Letters Section Editor: Jody W. Zylke, MD, Senior Editor.
Author Affiliation: Department of Medicine, Denver Health, Denver, Colorado (firstname.lastname@example.org).
To the Editor: Dr Yunos and colleagues1 reported that, compared with chloride-liberal intravenous fluid administration, chloride-restrictive fluid administration was associated with a decrease in the incidence of acute kidney injury and the need for renal replacement therapy. When evaluating the association of any intervention with renal function, potential differences in volume administered must be considered. It is difficult to compare the volume of fluid administered when colloid is given as opposed to crystalloid, but it is possible to compare the amount of sodium administered as a surrogate for volume.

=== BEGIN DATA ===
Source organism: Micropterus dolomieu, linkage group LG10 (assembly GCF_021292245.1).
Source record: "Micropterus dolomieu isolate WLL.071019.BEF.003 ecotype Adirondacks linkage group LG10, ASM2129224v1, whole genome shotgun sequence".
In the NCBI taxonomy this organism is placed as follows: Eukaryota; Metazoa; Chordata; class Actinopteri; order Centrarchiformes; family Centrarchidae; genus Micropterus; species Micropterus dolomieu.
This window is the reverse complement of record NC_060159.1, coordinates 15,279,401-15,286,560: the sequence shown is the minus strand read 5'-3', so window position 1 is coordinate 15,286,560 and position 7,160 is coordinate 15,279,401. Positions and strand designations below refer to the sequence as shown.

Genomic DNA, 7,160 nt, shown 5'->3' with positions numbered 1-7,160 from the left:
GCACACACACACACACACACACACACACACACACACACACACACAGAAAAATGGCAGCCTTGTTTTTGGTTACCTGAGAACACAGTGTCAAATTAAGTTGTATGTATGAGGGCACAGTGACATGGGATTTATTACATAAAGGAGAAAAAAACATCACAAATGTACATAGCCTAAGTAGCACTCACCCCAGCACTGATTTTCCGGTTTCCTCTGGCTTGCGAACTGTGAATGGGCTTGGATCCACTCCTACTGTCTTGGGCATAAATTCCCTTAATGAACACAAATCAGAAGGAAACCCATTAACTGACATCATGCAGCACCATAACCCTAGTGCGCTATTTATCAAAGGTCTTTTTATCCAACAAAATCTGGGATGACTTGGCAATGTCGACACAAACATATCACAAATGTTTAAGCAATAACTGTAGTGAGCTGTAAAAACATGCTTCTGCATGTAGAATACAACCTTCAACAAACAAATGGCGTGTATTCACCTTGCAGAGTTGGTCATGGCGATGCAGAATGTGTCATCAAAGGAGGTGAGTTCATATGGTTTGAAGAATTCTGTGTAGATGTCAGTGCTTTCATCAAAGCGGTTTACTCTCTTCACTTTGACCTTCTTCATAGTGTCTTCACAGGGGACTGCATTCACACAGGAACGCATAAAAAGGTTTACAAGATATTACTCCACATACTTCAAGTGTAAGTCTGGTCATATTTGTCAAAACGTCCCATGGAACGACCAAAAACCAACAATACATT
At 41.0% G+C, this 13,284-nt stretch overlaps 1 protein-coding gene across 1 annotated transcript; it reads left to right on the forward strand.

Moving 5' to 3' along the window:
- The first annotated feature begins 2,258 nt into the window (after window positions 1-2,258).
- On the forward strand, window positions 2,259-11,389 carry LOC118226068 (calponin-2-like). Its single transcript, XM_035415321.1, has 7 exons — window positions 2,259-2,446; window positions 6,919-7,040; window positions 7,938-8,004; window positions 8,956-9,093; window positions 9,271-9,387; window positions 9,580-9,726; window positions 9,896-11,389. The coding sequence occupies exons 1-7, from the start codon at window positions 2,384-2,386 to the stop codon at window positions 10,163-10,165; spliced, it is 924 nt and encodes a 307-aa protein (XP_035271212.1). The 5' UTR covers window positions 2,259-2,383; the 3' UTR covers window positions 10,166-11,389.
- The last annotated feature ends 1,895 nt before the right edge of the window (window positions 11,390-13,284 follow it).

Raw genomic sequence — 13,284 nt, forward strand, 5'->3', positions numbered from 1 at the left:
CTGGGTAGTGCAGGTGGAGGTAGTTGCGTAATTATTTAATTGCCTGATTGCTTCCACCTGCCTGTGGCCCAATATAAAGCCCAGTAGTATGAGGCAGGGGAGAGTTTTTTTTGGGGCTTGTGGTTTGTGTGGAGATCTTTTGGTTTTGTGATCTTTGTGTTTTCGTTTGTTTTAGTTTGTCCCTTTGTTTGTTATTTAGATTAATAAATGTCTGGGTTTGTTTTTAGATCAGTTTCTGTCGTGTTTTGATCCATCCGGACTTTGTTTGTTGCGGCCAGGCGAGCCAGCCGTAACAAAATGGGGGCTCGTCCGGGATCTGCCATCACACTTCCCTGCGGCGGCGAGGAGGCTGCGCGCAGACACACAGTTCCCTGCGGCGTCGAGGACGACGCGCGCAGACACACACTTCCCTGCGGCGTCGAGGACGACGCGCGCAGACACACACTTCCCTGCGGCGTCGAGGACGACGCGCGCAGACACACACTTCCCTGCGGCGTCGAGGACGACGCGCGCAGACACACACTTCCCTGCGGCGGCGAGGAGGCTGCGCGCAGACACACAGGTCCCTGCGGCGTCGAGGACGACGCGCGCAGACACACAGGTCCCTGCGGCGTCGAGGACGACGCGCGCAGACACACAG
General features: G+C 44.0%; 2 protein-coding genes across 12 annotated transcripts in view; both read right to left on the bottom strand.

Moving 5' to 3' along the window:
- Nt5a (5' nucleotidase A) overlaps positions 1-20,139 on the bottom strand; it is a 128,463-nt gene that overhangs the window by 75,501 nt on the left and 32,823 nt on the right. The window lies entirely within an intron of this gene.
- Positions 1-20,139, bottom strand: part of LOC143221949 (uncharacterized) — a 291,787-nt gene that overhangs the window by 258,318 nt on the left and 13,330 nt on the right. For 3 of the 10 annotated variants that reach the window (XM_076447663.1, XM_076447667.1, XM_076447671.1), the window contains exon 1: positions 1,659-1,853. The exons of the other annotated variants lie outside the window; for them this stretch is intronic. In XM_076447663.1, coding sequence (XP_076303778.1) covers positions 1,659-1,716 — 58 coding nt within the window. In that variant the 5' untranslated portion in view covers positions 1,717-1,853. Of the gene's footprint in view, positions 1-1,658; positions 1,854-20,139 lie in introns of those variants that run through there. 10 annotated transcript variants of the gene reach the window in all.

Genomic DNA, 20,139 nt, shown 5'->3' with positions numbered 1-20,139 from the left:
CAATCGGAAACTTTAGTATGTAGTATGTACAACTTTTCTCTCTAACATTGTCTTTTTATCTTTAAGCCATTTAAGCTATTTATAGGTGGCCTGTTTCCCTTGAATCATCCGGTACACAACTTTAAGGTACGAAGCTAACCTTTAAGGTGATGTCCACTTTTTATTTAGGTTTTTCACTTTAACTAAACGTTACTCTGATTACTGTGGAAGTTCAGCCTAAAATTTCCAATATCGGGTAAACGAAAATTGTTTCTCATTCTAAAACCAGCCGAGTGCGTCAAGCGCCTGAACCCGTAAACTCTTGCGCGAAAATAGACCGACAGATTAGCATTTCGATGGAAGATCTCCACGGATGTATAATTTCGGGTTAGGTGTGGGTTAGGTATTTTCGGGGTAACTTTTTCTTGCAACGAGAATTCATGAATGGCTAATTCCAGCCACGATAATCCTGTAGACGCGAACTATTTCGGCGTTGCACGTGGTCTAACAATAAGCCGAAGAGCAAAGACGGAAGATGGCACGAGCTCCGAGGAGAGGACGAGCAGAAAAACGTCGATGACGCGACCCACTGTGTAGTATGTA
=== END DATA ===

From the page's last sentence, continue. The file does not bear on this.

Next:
Albert RK. Chloride-Restrictive Fluid Administration and Incidence of Acute Kidney Injury. JAMA. 2013;309(6):542. doi:10.1001/jama.2012.171505
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